Philip Ball asks why a spectacular claim seems to have been overlooked. Sometimes science doesn’t work the way it’s supposed to
It looks like one of the most astonishing discoveries in a century, yet it was almost entirely ignored. And it came from Luc Montagnier, awarded the Nobel prize in medicine for his co-discovery of the Aids virus HIV. In 2011, Montagnier reported that he and his coworkers could use the polymerase chain reaction (PCR, the conventional method of amplifying strands of DNA) to synthesise DNA sequences of more than 100 base pairs, without any of the target strands present to template the process.1 All they needed was water. Water, that is, first subjected to very low-frequency electromagnetic waves emitted and recorded from solutions of DNA encoding the target sequence. In other words, the information in a DNA strand could be transmitted, via water, by electromagnetic emissions.
You may think this work was ignored for good reason, namely that it’s utterly implausible. I agree: it doesn’t even begin to make sense given what we know about the molecular ingredients. But the claims were unambiguous. The authors say they took a 104 base pair fragment of DNA from HIV (and who knows about that better than Montagnier?) and copied it, reproducibly and with at least 98% fidelity, by adding the PCR ingredients to the irradiated water. How could this be ignored – is Montagnier simply being dismissed as a liar?
Perhaps we should stop pretending science works as the books say it does
I don’t think so. Rather, he’s being judged by a different set of standards than the textbook model in which scientific claims are tested and then accepted or rejected depending on the result. Of course, many trivial claims never get replicated (that’s another story), but the popular picture is that really big ones – and they don’t come much bigger than this – are immediately interrogated by other labs. After all, that’s what happened with cold fusion, however implausible it seemed. True, some results can’t be replicated without highly specialised kit and expertise – there’s nowhere outside of CERN equipped to verify the Higgs boson sighting. But Montagnier and colleagues used nothing more than you’d find in most molecular biology labs worldwide.
What we’re really seeing tested here are the unwritten social codes of science. Montagnier has long been seen as something of a maverick, but in recent years some have accused him of descending into quackery. Since claiming in 2009 that some DNA emits electromagnetic signals,2 he has suggested that such signals can be detected in the blood of children with autism and that this justifies treating autism with antibiotics. He appears to suggest that HIV can be defeated with diet and supplements, and commends the notorious ‘memory of water’ proposed by French immunologist Jacques Benveniste.3 Although he is currently the head of the World Foundation for Aids Research and Prevention in Paris, his unorthodox views have prompted some leading researchers to question his suitability to lead such projects.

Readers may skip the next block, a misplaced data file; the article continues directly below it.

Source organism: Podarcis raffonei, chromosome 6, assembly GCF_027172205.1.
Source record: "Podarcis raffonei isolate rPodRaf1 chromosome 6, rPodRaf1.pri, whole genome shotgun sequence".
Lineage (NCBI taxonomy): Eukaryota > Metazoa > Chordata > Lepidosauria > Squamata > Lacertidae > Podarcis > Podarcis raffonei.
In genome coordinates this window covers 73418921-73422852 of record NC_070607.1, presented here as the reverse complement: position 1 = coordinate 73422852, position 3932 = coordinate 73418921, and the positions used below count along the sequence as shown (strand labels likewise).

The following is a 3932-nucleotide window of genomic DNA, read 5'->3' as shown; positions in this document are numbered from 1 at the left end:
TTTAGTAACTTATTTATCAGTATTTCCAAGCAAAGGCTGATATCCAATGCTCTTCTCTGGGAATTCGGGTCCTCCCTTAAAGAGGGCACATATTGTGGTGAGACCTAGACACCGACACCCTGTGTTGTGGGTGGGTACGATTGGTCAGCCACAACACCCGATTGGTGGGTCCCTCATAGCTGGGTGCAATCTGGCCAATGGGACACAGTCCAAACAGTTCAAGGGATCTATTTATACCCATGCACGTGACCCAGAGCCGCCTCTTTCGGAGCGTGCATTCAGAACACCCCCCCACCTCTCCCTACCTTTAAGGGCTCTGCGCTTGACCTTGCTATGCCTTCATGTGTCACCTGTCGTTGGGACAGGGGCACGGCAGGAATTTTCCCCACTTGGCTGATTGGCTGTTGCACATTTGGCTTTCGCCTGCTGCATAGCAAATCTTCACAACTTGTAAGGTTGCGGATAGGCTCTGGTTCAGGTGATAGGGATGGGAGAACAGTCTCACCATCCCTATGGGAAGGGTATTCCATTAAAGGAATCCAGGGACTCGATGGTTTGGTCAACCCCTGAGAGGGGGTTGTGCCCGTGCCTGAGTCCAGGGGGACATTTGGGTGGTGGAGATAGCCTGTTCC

But science judges results, not people, right? So let’s look at the paper. At face value, making a simple claim, it is in fact so peppered with oddness that other researchers probably imagine any attempt at replication will be deeply unrewarding. There are hints that the electromagnetic emissions come from a baffling and bloody-minded universe: their strength doesn’t correlate with concentration, they appear at some dilutions and vanish in others, and there is no rhyme or reason to which organisms or sequences produce them and which don’t. That the authors show the signals not as ordinary graphs but as a screenshot adds to the misgivings.
Then there’s the ‘explanation’. Montagnier has teamed up with Italian physicist Emilio Del Giudice and his colleagues, who in 1988 published a ‘theory of liquid water based on quantum field theory’,4 which proposed that water molecules can form ‘coherent domains’ about 100nm in size containing ‘almost free electrons’ that can absorb electromagnetic energy and use it to create self-organised dissipative structures. These coherent domains are, however, a quantum putty to be shaped to order, not a theory to be tested. They haven’t yet been clearly detected, nor have they convincingly explained a single problem in chemical physics, but they have been invoked to account for Benveniste’s results and cold fusion, and now they can explain Montagnier’s findings on the basis that the signals from DNA can somehow shape the domains to stand in for the DNA itself in the PCR process.
Make of this what you will; the real issue here is that it all looks puzzling, even prejudiced, to outsiders, who understandably cannot fathom why a startling claim by a distinguished scientist is apparently just being brushed aside. Perhaps it might help to stop pretending that science works as the books say it does. Perhaps also, given that Montagnier says his findings are motivating clinical trials to ‘test new therapeutics’ for HIV in sub-Saharan Africa, it might be wise to subject them to more scrutiny after all.